- Our needs are so diverse, we need diverse ways of meeting them - which for now will involve both "push" and "pull" information strategies (as we used to call them in the late 90s).
    - Much of our smarter information search behaviour is 1. iterative (we repeat and refine what we do) and 2. heterogenous (we use more than one source) so I believe our toolsets should reflect that.

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  9. wow. I totally agree that personalization is going to become much much more prevalent in the future, but do you honestly think that Facebook will be able to predict what type of food you are in the mood for today and where?

    Do you think Digg will soon be able to predict which words or allusions within articles you don't understand or may interest you, and link you to the relevant Wikipedia article?

    I hardly think that "discovery" as you call it detracts from Google's Market either, - Nobody searches for "Apple announces iPhone 5," that news finds you as relevant.

    Especially with this privacy crap that everyone is moaning about, personalization will never make search redundant, it isn't dying.

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  10. While I agree that social media will play a big role in the future of where we get our content, it cannot replace search completely. There is always going to be something that I want or need to know that is not being presented to me through Facebook or Twitter. I am sure that will be less and less of a problem as things evolve, but a complete takeover is highly unlikely.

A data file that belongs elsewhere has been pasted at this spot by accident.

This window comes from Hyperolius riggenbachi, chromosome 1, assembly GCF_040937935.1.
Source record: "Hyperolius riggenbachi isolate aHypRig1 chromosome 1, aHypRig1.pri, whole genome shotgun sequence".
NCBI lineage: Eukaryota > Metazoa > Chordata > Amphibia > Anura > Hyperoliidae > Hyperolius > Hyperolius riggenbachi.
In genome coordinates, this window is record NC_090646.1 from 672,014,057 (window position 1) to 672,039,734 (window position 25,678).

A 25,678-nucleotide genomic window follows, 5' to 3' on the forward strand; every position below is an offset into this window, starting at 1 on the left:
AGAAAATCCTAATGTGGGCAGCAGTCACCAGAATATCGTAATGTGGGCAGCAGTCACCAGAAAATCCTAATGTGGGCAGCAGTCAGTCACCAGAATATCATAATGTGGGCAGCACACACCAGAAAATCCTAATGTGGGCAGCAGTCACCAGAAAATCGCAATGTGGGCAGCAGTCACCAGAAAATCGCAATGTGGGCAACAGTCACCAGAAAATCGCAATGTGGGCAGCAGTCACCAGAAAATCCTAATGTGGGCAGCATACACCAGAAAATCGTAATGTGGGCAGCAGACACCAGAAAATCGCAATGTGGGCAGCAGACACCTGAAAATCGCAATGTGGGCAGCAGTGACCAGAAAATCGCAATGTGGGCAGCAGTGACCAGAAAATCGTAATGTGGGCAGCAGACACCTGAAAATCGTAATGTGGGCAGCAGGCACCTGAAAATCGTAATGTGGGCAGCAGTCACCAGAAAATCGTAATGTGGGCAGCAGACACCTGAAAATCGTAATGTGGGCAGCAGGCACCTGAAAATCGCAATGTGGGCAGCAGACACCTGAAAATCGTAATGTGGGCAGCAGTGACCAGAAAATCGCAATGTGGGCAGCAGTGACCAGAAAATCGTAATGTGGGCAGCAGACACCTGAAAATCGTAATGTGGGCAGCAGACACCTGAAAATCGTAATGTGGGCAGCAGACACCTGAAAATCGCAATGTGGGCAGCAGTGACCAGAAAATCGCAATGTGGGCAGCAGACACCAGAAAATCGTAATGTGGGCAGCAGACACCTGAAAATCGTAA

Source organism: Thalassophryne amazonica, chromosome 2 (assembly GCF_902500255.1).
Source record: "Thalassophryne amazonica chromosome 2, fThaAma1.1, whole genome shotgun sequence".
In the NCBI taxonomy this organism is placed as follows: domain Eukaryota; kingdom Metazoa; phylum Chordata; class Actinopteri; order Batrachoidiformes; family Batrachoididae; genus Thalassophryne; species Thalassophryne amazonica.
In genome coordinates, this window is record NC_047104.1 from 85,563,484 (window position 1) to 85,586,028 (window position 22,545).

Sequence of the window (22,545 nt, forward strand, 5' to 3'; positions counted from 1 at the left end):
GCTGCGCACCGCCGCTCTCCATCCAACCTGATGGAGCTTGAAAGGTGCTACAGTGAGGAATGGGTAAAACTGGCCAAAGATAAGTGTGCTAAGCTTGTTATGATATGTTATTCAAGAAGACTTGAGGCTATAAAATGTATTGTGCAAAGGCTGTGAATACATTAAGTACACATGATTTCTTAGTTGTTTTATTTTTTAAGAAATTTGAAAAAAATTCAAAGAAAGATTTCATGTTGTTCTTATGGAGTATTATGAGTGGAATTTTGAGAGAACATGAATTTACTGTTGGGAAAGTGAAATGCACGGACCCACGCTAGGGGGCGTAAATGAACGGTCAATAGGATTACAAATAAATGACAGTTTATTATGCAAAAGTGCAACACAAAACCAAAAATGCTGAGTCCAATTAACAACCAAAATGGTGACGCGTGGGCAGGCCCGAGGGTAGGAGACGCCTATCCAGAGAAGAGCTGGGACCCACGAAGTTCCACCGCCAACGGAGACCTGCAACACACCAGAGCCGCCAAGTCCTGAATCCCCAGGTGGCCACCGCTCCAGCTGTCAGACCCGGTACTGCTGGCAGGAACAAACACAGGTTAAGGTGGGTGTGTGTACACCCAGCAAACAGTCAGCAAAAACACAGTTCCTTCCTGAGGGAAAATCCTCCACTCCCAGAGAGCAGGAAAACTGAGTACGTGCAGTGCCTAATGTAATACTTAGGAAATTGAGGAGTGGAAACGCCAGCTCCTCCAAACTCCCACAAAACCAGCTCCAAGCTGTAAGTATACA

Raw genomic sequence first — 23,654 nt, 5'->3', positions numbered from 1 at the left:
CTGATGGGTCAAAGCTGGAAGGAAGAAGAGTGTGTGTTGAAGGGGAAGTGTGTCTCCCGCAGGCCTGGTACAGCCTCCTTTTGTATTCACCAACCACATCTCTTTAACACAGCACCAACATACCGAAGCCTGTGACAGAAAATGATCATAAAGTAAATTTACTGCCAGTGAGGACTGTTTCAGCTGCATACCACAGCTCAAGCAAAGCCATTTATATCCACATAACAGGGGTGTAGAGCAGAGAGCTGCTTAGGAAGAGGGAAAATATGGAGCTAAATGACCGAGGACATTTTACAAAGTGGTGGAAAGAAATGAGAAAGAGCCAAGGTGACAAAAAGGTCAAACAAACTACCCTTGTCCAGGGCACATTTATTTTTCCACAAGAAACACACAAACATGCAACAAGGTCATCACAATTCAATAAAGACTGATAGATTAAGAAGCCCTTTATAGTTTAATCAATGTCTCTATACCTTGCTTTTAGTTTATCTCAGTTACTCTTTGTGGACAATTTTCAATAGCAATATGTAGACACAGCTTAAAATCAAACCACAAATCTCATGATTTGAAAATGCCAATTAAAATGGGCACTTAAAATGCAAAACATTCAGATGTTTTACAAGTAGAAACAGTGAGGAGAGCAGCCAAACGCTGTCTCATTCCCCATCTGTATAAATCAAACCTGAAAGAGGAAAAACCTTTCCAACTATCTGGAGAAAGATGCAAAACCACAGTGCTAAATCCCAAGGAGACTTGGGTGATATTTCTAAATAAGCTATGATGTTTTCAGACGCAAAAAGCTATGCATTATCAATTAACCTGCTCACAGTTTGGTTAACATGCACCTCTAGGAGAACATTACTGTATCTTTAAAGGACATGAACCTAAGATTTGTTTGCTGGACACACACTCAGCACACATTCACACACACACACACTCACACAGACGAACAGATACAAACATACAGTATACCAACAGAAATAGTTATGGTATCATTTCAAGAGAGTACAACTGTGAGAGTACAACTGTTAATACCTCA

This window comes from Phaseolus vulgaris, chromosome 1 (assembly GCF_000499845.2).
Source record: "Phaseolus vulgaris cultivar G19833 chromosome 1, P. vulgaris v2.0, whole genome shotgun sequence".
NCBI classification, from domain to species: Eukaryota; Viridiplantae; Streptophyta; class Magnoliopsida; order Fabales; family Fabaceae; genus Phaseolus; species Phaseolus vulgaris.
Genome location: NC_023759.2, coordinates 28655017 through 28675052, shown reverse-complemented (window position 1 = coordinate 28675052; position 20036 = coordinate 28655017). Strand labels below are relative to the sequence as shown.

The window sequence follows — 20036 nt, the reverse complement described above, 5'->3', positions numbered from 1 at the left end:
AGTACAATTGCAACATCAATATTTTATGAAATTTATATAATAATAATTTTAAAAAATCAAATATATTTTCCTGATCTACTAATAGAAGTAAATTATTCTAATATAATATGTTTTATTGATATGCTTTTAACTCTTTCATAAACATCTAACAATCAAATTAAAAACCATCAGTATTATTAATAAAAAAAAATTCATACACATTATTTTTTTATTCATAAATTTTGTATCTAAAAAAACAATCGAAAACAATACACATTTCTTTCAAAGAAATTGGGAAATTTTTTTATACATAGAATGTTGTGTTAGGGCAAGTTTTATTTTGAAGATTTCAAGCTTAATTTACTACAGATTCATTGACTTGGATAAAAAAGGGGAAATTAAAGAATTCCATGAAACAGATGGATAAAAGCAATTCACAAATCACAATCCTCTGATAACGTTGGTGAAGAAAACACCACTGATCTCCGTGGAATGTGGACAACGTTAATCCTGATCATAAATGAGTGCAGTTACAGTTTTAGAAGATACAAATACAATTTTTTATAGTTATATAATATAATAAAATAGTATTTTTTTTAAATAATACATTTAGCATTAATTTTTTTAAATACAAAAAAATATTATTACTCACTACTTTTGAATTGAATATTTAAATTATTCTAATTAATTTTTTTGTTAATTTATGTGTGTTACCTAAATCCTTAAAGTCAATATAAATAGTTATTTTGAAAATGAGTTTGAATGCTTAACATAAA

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  11. search is becoming more intuitive and I think that is the main game in the next 5 years around content aggregation/search/social ... Google are working on delivering content without the need to be prompted through data collection. As is Facebook.

    Problem is - what gives them the right to collect all this data, and in 5 years will they be able to collect the amount of user data (and commercialise it) as they presently do?